From fish to sea birds to sea turtles to marine mammals, many species call the Florida Keys home at all different stages in life. It is important to recognize that in addition to these hot spots of biodiversity, we need to understand the importance of wildlife connectivity and the critical role that wildlife corridors play in protecting species that utilize different parts of the marine environment across the Florida Keys ecosystem. For example, the Tortugas Corridor can protect resident corals as well as fish transiting from the nearshore waters and shallow banks of Dry Tortugas National Park, which are essential juvenile fish nurseries, to the deeper adult fish spawning habitat in the Tortugas South Ecological Reserve.

The Restoration Blueprint needs to protect a diversity of habitats. Certain habitat types — like backcountry hard bottom areas and seagrass beds, mangrove forests, sand bars, offshore patch reefs and deep reefs — have been studied more recently and their importance and interconnectedness in the larger Keys ecosystem is better understood now. Mangroves and seagrasses capture sediment and nutrients from land before it washes offshore, smothering the coral reefs. Mangroves and seagrasses also serve as important nursery habitats, sheltering sensitive life stages of commercially and recreationally important reef fish species. Patch reefs and deep reefs offshore are often more resilient, showing less impact from higher sea surface temperatures, ocean acidification, and water quality degradation, making them critical for restoration of the Florida Keys reef tract. All of these habitats protect our coastal communities during storms by attenuating waves and storm surges. And all of these habitats are intertwined and connected. It is important to look more holistically at protecting a diversity of habitats for more effective ecosystem conservation.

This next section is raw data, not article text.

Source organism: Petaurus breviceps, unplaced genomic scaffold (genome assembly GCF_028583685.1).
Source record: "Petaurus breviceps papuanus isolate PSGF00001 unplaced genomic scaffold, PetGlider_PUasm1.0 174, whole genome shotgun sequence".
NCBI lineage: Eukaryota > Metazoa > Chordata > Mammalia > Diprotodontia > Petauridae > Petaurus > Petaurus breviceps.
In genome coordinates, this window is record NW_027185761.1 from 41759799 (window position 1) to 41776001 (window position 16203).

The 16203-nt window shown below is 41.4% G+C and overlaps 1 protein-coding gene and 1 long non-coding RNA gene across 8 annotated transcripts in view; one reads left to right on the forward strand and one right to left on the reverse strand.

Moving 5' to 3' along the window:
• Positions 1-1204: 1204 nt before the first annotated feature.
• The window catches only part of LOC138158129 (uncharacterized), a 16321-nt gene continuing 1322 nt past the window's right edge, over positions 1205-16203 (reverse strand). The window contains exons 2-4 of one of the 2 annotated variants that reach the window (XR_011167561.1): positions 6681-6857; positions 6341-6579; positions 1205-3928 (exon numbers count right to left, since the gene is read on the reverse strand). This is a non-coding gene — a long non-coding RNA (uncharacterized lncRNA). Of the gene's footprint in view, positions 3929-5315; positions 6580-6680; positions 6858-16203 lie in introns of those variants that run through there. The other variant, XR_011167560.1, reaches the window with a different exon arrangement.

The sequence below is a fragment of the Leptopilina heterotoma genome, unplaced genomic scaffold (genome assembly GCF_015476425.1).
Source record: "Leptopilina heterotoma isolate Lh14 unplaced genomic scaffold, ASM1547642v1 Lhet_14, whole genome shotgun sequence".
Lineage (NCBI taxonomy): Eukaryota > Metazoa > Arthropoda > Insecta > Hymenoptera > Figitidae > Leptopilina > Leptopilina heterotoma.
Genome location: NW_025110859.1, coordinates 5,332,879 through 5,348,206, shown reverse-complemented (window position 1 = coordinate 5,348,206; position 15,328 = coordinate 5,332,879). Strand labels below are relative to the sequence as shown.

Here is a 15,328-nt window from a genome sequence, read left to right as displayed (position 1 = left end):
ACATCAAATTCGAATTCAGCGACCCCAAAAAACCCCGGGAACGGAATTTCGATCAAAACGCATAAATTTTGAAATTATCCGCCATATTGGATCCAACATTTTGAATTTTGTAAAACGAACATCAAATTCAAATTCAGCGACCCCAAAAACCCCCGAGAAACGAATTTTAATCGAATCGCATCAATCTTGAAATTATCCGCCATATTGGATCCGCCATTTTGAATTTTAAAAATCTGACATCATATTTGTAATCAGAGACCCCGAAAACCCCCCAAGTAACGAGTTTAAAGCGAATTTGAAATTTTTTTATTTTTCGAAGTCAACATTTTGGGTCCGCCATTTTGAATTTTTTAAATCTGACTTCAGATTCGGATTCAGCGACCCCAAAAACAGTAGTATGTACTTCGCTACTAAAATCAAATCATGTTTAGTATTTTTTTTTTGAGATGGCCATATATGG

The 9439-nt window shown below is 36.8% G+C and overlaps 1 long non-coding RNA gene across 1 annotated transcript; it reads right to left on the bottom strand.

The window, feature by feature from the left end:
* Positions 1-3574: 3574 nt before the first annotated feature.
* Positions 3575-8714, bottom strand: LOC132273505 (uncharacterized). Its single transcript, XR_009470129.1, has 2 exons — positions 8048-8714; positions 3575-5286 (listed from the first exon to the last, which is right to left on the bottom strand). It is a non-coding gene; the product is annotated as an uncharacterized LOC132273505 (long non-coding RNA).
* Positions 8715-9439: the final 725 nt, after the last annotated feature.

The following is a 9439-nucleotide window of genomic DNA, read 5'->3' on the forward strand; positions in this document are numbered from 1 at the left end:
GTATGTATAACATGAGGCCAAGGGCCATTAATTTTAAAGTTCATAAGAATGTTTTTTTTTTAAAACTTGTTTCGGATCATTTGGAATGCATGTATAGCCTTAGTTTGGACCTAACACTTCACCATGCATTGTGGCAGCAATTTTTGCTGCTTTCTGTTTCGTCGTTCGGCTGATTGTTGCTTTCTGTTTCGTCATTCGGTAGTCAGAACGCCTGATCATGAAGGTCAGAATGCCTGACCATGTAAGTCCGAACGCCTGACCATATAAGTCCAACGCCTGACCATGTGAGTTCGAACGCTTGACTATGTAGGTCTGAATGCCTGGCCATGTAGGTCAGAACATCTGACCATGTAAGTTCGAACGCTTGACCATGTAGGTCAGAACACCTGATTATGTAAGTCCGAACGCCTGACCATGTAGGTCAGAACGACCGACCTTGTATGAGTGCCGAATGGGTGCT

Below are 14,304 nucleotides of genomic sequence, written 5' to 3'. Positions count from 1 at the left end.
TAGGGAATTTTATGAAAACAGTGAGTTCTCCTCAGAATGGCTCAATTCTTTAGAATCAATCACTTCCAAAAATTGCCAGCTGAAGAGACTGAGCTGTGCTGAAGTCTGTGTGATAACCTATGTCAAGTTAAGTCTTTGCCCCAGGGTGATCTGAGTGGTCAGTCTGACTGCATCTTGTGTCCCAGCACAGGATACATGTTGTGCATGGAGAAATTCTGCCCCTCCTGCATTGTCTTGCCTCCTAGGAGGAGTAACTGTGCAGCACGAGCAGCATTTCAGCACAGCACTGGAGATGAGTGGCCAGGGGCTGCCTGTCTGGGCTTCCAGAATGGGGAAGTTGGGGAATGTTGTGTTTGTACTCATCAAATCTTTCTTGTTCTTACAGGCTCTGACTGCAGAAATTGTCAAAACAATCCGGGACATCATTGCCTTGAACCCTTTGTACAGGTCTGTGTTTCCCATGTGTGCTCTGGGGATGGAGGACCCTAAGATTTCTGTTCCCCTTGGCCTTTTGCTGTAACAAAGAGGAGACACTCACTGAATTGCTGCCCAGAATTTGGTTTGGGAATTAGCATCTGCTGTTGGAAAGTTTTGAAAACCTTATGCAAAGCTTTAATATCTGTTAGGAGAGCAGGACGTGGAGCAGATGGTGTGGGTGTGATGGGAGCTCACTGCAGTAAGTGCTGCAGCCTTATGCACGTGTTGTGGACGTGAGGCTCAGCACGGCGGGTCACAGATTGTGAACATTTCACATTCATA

The Restoration Blueprint needs to protect larger areas from shoreline to reef zones. Creating large, contiguous areas containing diverse habitat types offers the highest protections for multiple species and sustaining ecosystem functions in the face of the changing climate and water quality challenges. They also contribute to juvenile and adult fish that spill over into areas of the sanctuary to replenish fish stocks. Protecting specific habitats and zones will only protect wildlife during certain life phases. Western Sambo Sanctuary Preservation Area is an interconnected network of nearshore and mid-shelf patch reefs and bank reef with a prominent spur-and-groove habitat along with associated seagrass and hard bottom communities. This zone provides a corridor for the migration of juvenile and adult fish and invertebrate populations, including lobster, that spawn in deeper reefs and then shelter and feed at offshore and mid-shelf reefs throughout the larger area.

Similarly, connecting large areas, like Long Key and Tennessee Reef and Carysfort Reef Sanctuary Preservation Area, into a more comprehensive protected area from seagrass, shallow hard bottom, patch reef, and deep reefs with slower growing corals provides a corridor for migration of different life stages of fish from Florida Bay into the offshore reefs and spawning locations for fish and lobster.